- First Case Of Successful Ovarian Tissue Transplantation Between Two, Non-Identical Sisters
A woman, whose ovaries had failed due to damage caused by chemotherapy and radiotherapy, has received a successful ovarian transplant from her genetically non-identical sister.
- Cutting Risk Of Eating Disorders Among Girls Via School-Based Overweight Prevention Program
Eating disorders among adolescent girls and boys can have substantial negative impact on their health and lead to dangerous weight-control behaviors, such as self-induced vomiting or abusing laxatives or diet pills to control weight. The middle school age is a high risk time, especially for girls starting to engage in these dangerous weight-control behaviors that affect millions of Americans.
- The Devastating Effects Of Depression When It Accompanies A Chronic Disease
The damage that co-morbid depression has on a patient’s health is greater than that caused by such chronic illnesses as diabetes, angina, asthma and arthritis, according to an article published in The Lancet. In other words, depression with diabetes is more damaging than diabetes with angina or asthma or arthritis.
- Adolescent Binge Drinkers Have Higher Risk Of Becoming Alcoholics And Social Exclusion As Adults
A teen binge drinker is much more likely to become an adult who either drinks heavily or is alcoholic, according to an article published in the Journal of Epidemiology and Community Health. The risk of have a string of criminal convictions as an adult is also much higher.
- Sleeping Soundly Or Snoring? Kids And Sleep Apnea
As much as 4 percent of all U.S. children suffer from a sleeping disorder called obstructive sleep apnea.
- Back Pain Sufferers Need To Work
People with conditions such as back pain and arthritis need to stay in work as much as possible, a report says.
- Screening Family Members Could Prevent 4 In 10 Premature Heart Attacks
Screening and treating middle-aged adults with a family history of coronary heart disease could prevent more than 4 in 10 premature heart attacks, according to an article in this week’s BMJ.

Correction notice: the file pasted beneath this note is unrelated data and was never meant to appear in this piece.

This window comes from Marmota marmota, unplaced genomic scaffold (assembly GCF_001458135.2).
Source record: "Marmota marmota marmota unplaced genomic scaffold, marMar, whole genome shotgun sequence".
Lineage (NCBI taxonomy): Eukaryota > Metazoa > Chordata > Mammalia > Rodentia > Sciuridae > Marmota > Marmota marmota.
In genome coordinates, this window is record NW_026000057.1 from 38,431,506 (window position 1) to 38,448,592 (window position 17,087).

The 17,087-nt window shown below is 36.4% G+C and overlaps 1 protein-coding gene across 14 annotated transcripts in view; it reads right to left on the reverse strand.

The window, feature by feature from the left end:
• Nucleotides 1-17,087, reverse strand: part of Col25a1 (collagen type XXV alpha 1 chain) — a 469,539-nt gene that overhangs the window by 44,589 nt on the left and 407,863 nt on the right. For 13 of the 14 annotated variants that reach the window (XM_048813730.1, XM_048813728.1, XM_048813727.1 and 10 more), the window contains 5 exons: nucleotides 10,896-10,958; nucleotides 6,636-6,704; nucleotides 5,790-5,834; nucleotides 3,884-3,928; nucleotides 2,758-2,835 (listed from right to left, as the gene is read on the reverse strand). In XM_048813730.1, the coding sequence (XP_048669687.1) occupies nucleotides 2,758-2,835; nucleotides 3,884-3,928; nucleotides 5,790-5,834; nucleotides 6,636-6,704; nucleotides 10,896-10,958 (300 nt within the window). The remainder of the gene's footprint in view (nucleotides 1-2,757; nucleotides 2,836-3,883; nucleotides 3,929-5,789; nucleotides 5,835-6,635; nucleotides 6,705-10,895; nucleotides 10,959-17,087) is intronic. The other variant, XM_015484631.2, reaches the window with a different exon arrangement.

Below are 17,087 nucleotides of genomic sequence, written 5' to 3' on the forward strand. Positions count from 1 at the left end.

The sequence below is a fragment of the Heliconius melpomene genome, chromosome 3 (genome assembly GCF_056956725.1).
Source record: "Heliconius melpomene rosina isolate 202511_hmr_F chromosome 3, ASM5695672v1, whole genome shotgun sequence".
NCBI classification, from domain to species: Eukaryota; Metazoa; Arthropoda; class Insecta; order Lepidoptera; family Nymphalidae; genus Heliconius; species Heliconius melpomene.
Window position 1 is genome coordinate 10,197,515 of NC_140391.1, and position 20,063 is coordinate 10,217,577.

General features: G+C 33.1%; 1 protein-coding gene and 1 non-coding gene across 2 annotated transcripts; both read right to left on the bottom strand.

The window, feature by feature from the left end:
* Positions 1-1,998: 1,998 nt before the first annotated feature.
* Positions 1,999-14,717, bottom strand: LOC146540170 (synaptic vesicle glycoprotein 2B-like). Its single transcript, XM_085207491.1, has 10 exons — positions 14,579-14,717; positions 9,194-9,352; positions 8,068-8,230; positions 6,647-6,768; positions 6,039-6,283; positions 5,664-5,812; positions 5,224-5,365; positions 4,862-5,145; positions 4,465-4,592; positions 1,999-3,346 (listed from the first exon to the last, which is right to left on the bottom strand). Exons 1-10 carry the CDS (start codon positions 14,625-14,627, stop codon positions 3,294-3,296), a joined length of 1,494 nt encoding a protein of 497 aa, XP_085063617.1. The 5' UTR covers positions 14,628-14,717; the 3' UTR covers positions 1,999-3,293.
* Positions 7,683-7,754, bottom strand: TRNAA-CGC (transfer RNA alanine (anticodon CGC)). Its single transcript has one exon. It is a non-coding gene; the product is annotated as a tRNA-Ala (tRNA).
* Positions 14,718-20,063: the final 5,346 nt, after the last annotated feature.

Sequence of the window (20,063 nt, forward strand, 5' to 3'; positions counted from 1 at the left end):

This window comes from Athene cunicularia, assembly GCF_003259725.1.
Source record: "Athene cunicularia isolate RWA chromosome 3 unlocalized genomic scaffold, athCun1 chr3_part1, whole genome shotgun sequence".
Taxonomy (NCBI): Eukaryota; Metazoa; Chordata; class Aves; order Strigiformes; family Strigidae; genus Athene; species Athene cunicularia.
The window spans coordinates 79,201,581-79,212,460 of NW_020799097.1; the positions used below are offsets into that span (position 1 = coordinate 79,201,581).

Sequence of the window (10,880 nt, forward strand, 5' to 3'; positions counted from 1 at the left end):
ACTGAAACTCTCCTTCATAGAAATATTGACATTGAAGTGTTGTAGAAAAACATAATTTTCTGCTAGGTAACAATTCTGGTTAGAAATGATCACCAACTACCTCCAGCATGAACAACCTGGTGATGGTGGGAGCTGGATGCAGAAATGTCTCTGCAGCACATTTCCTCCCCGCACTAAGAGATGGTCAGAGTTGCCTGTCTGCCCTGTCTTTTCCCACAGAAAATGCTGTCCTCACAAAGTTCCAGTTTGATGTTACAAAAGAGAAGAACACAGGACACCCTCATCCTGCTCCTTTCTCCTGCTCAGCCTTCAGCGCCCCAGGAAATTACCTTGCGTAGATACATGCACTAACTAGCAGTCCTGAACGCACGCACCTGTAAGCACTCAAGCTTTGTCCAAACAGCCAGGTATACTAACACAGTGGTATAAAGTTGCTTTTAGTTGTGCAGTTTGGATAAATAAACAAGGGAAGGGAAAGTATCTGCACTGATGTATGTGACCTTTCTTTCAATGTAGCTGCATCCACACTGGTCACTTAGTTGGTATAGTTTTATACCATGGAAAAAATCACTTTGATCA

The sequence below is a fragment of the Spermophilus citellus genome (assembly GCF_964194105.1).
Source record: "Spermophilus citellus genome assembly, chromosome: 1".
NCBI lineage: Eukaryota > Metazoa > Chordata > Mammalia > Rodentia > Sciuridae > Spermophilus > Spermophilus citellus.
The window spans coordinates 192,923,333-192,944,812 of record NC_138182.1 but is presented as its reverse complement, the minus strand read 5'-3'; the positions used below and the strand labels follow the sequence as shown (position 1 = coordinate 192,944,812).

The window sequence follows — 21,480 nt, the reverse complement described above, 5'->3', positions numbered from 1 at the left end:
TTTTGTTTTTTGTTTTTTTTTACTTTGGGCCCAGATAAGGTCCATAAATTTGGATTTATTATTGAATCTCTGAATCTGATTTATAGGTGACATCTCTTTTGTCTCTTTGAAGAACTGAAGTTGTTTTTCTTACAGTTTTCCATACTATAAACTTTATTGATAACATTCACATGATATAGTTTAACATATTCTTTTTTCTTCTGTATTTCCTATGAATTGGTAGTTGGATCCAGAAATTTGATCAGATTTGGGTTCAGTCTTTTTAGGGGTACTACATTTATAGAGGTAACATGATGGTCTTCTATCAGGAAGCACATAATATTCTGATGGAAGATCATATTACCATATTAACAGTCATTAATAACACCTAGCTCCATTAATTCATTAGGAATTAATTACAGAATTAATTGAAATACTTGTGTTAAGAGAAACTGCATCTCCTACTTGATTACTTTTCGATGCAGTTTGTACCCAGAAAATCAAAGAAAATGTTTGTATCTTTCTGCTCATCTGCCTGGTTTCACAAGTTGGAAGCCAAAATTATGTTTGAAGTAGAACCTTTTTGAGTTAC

- Soy Isoflavone May Inhibit Common Gastrointestinal Illness In Infants
The soy isoflavone genistin–at concentrations present in soy infant formula– may reduce a baby’s susceptibility to rotavirus infections by as much as 74 percent, according to a University of Illinois study published in September’s Journal of Nutrition.
- Drug Could Improve Pregnancy Outcomes In Wider Range Of Women With Insulin Resistance
Women who are obese, have type 2 diabetes or a family history of type 2 diabetes could one day have more successful pregnancies because of a study at Washington University School of Medicine in St. Louis.
- Pregnancy May Increase The Risk Of Developing Binge Eating Disorder
Pregnancy may open a window of vulnerability for developing binge eating disorder, especially for women from lower socio-economic situations, according to a study from the University of North Carolina at Chapel Hill researchers and colleagues in Norway.
- About Breathing Problems During Exercise
Back to school means back to sports. If your child is having breathing problems while on the field or court, don’t assume they’re okay because they don’t have asthma. A new study finds something else may be to blame.
- Hemoglobin A1c Can Predict Type 2 Diabetes In Women
Among healthy middle-aged and older women, the hemoglobin A1c level — a measure of blood sugar control — is an independent predictor of type 2 diabetes, a study shows.
- Uterus Lining Involved In Obese Women’s Infertility
The lining of the uterus or “endometrium” appears to play a small but significant role in reducing fertility among women who are overweight, Spanish researchers report.